While India battles soaring COVID-19 infections, on the outskirts of New Delhi thousands of farmers still occupy camps where they are keeping up a months-long sit-in protest against government legislation that they say harms them.

Underlining the organised nature of the movement as it tries to force Prime Minister Narendra Modi to revoke reforms aimed at making agriculture more efficient, farmers are being ferried to and from villages in order to harvest this year’s wheat crop.

The logistical feat is working, at least from the farmers’ point of view. They are on track to gather a record 109 million tonnes this year, posing more headaches for a government that some experts say underestimated the strength of rural anger.

To appease protesters, the state grain purchaser is likely to have to procure large quantities of wheat at guaranteed prices, trade sources said, eating into the budget and bloating already high stock levels.

“The government perhaps believed that the agitation would fizzle out as farmers left for harvesting, but they have come up with a smart strategy,” said Devinder Sharma, an independent farm and food policy expert.

“I think they are here for a long haul.”

A senior official involved in agricultural policymaking said the government had held several rounds of talks with farmers.

“The government is keen to sit with the farmers and address their grievances, but the farmers also need to come with an open mind,” said the official, who did not want to be named as he is not authorised to talk to the media.

Protest leader Amreek Singh has no doubt that protests can last as long as is necessary.

Referring to a stack of thick, beige-coloured registers, he explained how the number of demonstrators at his site had remained constant despite the departure of farmers to the village of Shahjanpur in grain-growing Haryana state.

Volunteers have prepared village rosters to ensure that every time a group of farmers goes to harvest the wheat crop, a group of similar size joins the protests, Singh told Reuters at Singhu, one of three protest camps on the outskirts of the capital.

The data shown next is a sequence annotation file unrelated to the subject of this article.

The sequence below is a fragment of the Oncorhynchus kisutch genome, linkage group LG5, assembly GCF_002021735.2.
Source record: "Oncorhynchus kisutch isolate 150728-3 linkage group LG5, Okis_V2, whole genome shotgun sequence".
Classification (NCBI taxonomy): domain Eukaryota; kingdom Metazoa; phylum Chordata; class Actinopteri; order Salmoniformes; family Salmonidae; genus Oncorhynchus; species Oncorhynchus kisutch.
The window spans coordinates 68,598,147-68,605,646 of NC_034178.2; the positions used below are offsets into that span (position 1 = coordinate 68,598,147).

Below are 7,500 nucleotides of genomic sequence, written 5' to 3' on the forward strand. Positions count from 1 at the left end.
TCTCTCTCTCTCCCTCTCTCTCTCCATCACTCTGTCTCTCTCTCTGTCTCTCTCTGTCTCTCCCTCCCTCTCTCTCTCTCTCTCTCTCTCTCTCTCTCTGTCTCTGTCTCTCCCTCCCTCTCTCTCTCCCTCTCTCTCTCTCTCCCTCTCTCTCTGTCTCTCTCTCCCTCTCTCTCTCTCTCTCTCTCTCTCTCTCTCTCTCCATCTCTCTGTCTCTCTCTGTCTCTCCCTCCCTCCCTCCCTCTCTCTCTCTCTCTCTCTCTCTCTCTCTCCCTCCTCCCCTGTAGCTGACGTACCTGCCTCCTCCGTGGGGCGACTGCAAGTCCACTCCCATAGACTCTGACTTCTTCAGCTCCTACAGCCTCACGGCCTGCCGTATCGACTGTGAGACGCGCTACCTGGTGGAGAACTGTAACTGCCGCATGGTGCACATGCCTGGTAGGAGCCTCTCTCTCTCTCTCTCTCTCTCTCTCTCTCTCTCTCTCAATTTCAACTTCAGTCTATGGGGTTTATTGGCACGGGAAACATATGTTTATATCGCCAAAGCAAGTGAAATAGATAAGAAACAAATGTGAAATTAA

Singh said there was a similar arrangement for Punjab and Uttar Pradesh states, also part of India’s grain belt.

At Singhu, organisers have pitched white tents and thatched cottages to house protesters over the summer, and communal kitchens have started stocking up traditional Indian syrups to help farmers stay hydrated.

One of the farmers on Singh’s roster is Rajendra Beniwal, who travelled to Shahjanpur, some 100 km (65 miles) north of Delhi, in mid-April to take part in the harvest. He aims to return to the protests as soon as the job is done.

“I have come along with 23 farmers from my village,” said the 55-year-old, sitting next to his 12-acre plot carpeted with golden wheat.

“Big wheat harvests have always been challenging logistically, but never has it been so frustrating. At the time of harvests, no one wants to stay away from their fields and their villages.”

Pressure on state

Farmers began marching towards New Delhi in November to protest against three laws that give the private sector a greater role in buying, pricing and storing agricultural goods and reduce state protection enjoyed by growers for decades.

Modi, his government and some economists argue the laws are needed to modernise India’s agriculture, making it more efficient and attractive to private investment.

Three giant protest sites were erected along highways leading into Delhi, and marches into the city involving tens of thousands of people have sometimes ended in violent clashes with police.

As COVID-19 cases spiralled, Agriculture & Farmers Welfare Minister Narendra Singh Tomar asked farmers to call off their campaign to prevent outbreaks of the coronavirus at protest sites. But farmers say they will not budge until the government concedes to their demands.